What Investment Bankers Should Know about Mezzanine Debt - dummies

What Investment Bankers Should Know about Mezzanine Debt

By Matt Krantz, Robert R. Johnson

Mezzanine debt is a form of financing in investment banking that is between traditional debt and equity. In fact, mezzanine debt has attributes of both debt and equity and is often referred to as a hybrid form of financing. It’s very popular with LBOs that are in the middle-capitalization range (below $1 billion) — restructurings that are too small to have access to the junk bond market.

Mezzanine debt is typically structured as intermediate term debt — perhaps three to five years. Mezzanine debt usually has an equity kicker or equity sweetener. What this means is that the bonds will come with warrants attached in order to make them more attractive to the purchaser.

A warrant is simply the right to buy a specific number of shares of the company’s stock at a predetermined price for a specified period of time. For example, a warrant may be issued that allows the holder to buy a share of stock in a company over the next three years at a price of $10 per share.

Warrants are usually underwater when they’re issued, meaning that the current stock price is below the predetermined price (known as the exercise price). For instance, in our example, the current stock price might be $7 per share, and the exercise price of the warrants is $10 per share.

It would not pay the holder to exercise their warrant and buy the stock today for $10, because they can purchase the shares without using the warrant for $7. But what happens if the company is very successful and the stock price rises dramatically? The warrants will become extremely valuable.

Let’s say our company’s stock price rises from $7 to $21 in three years. The holder of the warrant would have the right to buy a share of stock that is worth $21 at a price of $10 — these warrants are very valuable because they’re $11 in-the-money (stock price is above the exercise price). What this implies is that, upon exercise, the warrant holder will realize a gain of $11.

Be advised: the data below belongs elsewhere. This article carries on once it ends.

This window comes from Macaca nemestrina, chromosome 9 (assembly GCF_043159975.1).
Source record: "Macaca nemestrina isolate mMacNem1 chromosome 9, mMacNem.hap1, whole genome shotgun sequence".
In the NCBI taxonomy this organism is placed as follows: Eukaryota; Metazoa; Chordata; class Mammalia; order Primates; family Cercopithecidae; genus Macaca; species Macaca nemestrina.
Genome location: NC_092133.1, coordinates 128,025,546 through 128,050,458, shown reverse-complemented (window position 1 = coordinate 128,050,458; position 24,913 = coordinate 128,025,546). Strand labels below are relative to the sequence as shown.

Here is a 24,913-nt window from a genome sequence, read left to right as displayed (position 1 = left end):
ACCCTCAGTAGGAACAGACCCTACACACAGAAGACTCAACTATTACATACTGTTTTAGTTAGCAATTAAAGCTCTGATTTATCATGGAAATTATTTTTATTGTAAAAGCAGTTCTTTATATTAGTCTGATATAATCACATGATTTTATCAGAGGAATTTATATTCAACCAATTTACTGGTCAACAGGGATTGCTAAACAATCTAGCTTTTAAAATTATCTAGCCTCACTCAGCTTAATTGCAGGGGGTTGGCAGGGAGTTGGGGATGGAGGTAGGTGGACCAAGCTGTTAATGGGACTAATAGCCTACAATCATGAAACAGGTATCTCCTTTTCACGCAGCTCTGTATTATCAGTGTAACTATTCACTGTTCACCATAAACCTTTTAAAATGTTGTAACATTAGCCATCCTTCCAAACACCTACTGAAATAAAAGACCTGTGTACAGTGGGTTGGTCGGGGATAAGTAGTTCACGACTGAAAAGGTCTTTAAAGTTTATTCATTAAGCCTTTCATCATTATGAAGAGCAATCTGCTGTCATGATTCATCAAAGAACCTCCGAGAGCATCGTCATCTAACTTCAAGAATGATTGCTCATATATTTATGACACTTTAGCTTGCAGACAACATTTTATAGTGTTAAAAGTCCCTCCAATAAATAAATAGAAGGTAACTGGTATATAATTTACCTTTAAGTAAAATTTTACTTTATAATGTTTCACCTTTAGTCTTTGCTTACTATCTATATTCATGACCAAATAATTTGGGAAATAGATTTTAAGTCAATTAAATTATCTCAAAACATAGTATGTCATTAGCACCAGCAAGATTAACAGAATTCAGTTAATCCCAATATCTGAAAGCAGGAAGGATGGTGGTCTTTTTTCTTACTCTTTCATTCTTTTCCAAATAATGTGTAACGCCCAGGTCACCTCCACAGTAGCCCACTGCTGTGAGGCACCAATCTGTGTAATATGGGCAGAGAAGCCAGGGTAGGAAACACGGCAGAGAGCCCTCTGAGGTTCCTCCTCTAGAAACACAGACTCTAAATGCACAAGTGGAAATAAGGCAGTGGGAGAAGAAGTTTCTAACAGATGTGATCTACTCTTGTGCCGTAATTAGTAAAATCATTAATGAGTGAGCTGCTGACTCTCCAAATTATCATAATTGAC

Warrants give the bondholder a great deal of upside potential and allow the bondholder to participate like a stockholder in the event that the company is successful. The other advantage to warrants is that the holder has the right to either exercise the warrants (and buy the stock) or sell the warrants to someone else.

Either way, the warrant holder can realize the value of the warrants. The warrants are also detachable, meaning the holder can sell the warrants and still retain the debt.

As you can see, mezzanine debt really does represent a middle ground between debt and equity. It has the characteristics of traditional debt, because the holders of mezzanine debt receive periodic interest payments. Yet, it has the characteristics of stock, because the holders of mezzanine debt can participate in the growth in the value of the firm through exercising their warrants and becoming stockholders.

The benefit to the company of issuing mezzanine debt with warrants attached is that they can issue that debt at a much lower interest rate. Investors in mezzanine debt may be looking for annual returns in the 20 percent range. The bonds may be issued with an interest of only 8 percent. The other 12 percent return may come in the form of the value of the warrants.

This type of financing also preserves precious cash flow for the firm. If the firm can limit the amount of cash that needs to be spent to make the interest and principal payments on the debt, it will help the cash flow of the firm.

If the firm really wants to preserve cash, it will issue debt at a lower interest rate and attach more warrants. The more warrants attached to the debt, all else equal, the lower the interest rate that investors will be willing to accept on the debt.

Typical investors in mezzanine debt are large institutional investors such as insurance companies, commercial banks, mezzanine debt funds, and other private equity firms. But unlike investing in the equity of a typical LBO, this form of investment is passive, because the private equity firms buying mezzanine debt don’t take a management role in the restructuring of the company or in its operations going forward.

Mezzanine financing has some unique characteristics, including the following:

  • How it’s negotiated: Unlike junk bonds, the terms of mezzanine financing are generally negotiated between the issuing firm and the purchasers.

  • The difficulty of selling: Mezzanine debt is more difficult to sell than some other types of debt. It’s much less marketable than junk bonds, and it’s generally held to maturity by the entity originally acquiring the debt. If mezzanine debt is sold, it’s done in a private negotiation and typically involves price concessions on behalf of the seller.

  • The connection with the LBO sponsor: A portion of the mezzanine financing is typically provided by the same private equity company sponsoring the LBO.

  • Lower rights: Similar to junk bonds, mezzanine debt has lower seniority than traditional bank debt. In terms of claims to the assets of the firm, the holders of mezzanine debt stand in the claims line behind banks providing financing but in front of equity holders. Thus, the claims of mezzanine debt holders are subordinated (or below) the claims of other, more traditional debt holders.